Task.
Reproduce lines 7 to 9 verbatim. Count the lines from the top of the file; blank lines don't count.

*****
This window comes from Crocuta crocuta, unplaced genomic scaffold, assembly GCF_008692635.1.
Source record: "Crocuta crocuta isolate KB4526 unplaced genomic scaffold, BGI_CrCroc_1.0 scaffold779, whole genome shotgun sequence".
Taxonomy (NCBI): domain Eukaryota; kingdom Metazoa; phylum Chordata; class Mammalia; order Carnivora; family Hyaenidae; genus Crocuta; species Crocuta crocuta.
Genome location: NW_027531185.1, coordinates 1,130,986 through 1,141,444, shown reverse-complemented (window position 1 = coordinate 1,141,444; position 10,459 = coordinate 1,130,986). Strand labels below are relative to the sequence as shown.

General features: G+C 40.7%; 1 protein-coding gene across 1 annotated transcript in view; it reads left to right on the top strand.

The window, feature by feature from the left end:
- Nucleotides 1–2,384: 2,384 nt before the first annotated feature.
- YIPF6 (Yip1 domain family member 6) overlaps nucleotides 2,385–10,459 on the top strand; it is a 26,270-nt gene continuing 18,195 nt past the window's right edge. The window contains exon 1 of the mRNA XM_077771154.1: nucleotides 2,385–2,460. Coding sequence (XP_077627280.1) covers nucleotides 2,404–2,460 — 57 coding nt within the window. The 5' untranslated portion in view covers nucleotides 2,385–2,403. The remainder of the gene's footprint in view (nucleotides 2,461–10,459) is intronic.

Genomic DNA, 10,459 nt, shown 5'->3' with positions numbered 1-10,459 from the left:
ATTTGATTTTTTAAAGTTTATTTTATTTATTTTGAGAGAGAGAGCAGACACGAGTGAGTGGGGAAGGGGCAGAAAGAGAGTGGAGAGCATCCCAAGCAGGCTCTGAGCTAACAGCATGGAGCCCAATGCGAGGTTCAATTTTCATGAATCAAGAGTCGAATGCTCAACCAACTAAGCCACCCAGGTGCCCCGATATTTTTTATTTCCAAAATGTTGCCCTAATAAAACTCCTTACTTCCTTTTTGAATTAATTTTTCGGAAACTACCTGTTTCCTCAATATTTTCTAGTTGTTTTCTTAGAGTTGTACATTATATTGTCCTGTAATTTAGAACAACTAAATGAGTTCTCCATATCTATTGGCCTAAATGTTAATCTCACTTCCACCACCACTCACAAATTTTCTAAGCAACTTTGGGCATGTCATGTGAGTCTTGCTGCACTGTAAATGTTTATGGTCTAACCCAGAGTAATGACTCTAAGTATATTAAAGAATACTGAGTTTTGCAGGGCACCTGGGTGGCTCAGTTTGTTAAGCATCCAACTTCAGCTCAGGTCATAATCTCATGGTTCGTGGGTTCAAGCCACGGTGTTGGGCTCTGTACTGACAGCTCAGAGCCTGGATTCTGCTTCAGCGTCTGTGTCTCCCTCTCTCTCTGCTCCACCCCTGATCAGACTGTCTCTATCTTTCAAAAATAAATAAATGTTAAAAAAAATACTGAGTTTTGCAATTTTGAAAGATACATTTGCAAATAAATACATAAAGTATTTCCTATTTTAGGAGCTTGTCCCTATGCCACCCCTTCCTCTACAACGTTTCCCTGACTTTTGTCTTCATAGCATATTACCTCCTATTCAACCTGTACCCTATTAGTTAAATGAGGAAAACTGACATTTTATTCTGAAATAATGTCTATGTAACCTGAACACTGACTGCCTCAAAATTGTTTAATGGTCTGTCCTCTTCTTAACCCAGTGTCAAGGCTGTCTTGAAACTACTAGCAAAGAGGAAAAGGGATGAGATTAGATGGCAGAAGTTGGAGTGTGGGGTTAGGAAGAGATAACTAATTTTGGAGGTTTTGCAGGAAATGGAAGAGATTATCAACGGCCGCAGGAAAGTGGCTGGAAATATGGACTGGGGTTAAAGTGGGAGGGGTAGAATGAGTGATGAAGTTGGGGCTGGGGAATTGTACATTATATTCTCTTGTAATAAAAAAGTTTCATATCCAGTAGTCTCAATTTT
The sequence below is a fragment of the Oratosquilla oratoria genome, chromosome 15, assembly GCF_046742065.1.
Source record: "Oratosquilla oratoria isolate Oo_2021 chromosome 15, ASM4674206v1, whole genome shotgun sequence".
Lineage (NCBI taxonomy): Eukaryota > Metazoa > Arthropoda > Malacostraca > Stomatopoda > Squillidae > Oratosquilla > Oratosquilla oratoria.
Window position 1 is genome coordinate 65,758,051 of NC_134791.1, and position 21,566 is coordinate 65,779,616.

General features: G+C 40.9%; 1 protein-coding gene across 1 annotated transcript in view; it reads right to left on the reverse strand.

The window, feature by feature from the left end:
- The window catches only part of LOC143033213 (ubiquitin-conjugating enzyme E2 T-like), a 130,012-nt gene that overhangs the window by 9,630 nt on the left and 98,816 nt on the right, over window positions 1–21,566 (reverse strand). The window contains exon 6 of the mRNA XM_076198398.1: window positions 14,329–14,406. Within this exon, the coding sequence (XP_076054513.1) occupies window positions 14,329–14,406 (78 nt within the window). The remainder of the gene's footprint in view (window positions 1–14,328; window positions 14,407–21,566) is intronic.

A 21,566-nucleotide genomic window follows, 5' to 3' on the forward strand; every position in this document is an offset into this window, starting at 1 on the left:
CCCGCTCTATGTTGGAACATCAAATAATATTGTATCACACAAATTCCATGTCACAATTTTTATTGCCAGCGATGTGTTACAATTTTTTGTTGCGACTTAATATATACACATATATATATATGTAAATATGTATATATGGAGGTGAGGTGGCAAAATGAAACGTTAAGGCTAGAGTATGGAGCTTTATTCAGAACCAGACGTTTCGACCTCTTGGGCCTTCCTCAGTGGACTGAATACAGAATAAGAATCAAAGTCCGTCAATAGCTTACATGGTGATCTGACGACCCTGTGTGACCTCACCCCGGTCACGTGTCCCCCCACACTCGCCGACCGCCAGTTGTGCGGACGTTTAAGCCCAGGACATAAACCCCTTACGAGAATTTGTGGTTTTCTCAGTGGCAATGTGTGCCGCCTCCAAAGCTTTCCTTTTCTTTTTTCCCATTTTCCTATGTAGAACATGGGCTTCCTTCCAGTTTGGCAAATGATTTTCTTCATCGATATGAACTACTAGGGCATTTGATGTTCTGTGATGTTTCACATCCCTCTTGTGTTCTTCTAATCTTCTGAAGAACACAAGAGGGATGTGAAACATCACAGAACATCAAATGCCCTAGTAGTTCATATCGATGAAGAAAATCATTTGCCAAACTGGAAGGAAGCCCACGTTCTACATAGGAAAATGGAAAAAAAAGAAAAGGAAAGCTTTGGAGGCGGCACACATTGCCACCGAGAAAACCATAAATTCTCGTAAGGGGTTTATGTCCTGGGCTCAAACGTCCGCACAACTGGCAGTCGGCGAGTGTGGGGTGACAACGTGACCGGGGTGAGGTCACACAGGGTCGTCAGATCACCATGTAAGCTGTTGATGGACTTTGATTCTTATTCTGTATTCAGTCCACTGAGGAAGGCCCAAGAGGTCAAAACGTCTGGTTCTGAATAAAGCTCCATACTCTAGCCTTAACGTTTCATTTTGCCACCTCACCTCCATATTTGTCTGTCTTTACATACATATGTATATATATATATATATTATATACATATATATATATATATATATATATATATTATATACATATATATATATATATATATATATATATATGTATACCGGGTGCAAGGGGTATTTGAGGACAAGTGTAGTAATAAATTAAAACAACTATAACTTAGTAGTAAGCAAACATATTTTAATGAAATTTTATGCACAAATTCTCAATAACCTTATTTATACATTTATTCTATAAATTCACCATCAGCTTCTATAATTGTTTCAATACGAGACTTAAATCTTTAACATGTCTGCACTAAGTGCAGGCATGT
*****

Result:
- Nucleotides 1–2,384: 2,384 nt before the first annotated feature.
- YIPF6 (Yip1 domain family member 6) overlaps nucleotides 2,385–10,459 on the top strand; it is a 26,270-nt gene continuing 18,195 nt past the window's right edge. The window contains exon 1 of the mRNA XM_077771154.1: nucleotides 2,385–2,460. Coding sequence (XP_077627280.1) covers nucleotides 2,404–2,460 — 57 coding nt within the window. The 5' untranslated portion in view covers nucleotides 2,385–2,403. The remainder of the gene's footprint in view (nucleotides 2,461–10,459) is intronic.

Genomic DNA, 10,459 nt, shown 5'->3' with positions numbered 1-10,459 from the left: